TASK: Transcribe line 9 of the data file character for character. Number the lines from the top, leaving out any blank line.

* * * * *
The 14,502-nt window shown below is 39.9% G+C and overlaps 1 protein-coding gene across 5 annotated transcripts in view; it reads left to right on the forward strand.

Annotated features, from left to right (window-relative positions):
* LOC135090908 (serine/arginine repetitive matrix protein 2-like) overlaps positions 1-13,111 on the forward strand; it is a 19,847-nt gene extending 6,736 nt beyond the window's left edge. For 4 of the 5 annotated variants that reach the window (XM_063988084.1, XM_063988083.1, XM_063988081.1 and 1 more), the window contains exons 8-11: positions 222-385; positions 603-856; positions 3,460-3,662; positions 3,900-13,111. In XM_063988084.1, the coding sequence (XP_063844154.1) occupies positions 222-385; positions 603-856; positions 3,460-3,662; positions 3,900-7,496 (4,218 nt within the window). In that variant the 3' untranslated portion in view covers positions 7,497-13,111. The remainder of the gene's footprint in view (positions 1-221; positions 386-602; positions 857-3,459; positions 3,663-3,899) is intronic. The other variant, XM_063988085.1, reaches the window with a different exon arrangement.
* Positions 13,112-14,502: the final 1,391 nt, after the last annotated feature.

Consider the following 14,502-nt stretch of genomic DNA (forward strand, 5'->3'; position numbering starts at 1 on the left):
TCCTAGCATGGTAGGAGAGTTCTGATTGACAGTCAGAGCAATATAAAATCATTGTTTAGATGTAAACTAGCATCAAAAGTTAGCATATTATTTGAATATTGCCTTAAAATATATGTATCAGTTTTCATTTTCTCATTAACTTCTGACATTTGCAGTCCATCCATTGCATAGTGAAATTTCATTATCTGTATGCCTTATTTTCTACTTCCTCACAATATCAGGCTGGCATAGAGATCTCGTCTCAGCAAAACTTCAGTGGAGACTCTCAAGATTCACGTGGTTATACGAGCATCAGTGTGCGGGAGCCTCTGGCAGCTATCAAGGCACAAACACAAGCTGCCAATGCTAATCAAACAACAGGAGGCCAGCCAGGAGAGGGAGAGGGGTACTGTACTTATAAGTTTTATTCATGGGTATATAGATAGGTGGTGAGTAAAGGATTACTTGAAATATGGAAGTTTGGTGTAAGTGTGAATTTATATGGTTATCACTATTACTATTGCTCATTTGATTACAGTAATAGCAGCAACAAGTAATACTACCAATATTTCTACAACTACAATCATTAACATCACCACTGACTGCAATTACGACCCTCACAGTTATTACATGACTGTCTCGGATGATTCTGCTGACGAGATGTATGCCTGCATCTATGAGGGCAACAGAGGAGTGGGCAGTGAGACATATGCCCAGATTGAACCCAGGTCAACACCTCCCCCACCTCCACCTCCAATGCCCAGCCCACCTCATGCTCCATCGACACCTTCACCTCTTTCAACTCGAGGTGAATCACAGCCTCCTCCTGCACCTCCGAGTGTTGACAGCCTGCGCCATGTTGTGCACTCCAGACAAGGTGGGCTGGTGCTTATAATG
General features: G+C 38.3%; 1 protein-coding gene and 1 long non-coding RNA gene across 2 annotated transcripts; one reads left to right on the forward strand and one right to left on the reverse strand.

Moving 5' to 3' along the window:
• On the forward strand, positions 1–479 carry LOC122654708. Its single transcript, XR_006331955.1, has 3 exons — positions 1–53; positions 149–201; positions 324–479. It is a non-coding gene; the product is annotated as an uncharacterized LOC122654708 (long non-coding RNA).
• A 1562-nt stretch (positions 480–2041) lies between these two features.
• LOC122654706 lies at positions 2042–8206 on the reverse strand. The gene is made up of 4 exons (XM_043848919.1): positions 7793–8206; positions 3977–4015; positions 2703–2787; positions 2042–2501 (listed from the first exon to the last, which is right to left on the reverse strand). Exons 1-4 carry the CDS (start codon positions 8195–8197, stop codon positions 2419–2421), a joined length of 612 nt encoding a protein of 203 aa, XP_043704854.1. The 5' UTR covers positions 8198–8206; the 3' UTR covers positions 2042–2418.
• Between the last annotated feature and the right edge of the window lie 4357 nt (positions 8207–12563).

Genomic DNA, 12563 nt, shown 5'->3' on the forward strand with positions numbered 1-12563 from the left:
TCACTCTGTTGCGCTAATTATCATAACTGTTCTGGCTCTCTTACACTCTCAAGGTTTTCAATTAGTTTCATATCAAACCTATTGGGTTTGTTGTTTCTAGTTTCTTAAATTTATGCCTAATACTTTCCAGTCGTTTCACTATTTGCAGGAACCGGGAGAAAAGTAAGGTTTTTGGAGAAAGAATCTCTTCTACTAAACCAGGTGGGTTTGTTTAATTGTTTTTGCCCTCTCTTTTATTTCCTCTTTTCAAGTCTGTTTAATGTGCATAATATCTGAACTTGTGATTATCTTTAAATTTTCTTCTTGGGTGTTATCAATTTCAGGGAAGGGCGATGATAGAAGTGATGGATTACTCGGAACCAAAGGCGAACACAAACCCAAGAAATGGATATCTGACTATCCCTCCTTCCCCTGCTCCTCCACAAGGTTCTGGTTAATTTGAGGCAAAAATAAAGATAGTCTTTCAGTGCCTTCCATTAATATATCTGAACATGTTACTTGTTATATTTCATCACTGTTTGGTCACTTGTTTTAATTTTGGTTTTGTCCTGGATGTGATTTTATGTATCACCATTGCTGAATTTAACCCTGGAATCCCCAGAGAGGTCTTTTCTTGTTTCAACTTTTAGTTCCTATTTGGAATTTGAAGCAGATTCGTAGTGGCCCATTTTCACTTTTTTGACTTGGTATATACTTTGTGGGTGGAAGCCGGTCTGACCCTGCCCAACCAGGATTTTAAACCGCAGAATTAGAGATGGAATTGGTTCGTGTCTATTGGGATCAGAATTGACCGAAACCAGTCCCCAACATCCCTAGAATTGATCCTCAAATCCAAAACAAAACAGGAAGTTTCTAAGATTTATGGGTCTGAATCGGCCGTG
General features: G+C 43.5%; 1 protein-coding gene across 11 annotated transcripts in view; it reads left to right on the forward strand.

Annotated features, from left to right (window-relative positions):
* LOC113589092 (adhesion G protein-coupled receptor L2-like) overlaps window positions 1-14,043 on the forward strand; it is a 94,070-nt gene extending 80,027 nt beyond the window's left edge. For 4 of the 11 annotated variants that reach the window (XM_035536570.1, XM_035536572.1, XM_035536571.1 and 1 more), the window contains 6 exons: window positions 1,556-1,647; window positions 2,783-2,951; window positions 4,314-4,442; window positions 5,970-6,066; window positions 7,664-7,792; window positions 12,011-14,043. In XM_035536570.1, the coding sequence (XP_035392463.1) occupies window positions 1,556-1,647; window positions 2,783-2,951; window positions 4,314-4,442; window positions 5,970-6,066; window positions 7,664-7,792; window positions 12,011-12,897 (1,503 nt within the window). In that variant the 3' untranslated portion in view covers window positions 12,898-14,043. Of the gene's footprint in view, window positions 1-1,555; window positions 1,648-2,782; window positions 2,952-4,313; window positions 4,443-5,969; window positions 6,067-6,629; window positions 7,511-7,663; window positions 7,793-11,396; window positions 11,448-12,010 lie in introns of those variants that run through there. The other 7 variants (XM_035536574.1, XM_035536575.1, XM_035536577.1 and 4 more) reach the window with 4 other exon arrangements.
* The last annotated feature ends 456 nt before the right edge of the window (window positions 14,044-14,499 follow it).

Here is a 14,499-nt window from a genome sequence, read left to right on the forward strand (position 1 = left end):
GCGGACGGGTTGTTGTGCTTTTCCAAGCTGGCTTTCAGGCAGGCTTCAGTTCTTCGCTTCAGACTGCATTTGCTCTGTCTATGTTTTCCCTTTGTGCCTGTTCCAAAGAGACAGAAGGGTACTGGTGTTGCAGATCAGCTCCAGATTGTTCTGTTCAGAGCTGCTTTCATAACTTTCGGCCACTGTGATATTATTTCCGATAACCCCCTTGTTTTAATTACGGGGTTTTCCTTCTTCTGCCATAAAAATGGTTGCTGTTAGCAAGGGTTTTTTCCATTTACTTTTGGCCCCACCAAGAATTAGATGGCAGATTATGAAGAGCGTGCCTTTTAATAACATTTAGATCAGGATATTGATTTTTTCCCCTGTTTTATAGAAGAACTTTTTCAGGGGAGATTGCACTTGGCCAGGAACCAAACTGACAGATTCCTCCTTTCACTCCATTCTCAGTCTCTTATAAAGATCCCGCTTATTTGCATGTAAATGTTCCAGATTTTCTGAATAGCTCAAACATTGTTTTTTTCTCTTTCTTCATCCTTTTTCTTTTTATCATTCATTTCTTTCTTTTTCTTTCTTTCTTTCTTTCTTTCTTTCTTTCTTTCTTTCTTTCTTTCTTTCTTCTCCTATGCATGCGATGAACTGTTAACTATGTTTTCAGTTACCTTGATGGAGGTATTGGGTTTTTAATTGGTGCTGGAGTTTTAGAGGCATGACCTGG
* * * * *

• On the forward strand, positions 1–479 carry LOC122654708. Its single transcript, XR_006331955.1, has 3 exons — positions 1–53; positions 149–201; positions 324–479. It is a non-coding gene; the product is annotated as an uncharacterized LOC122654708 (long non-coding RNA).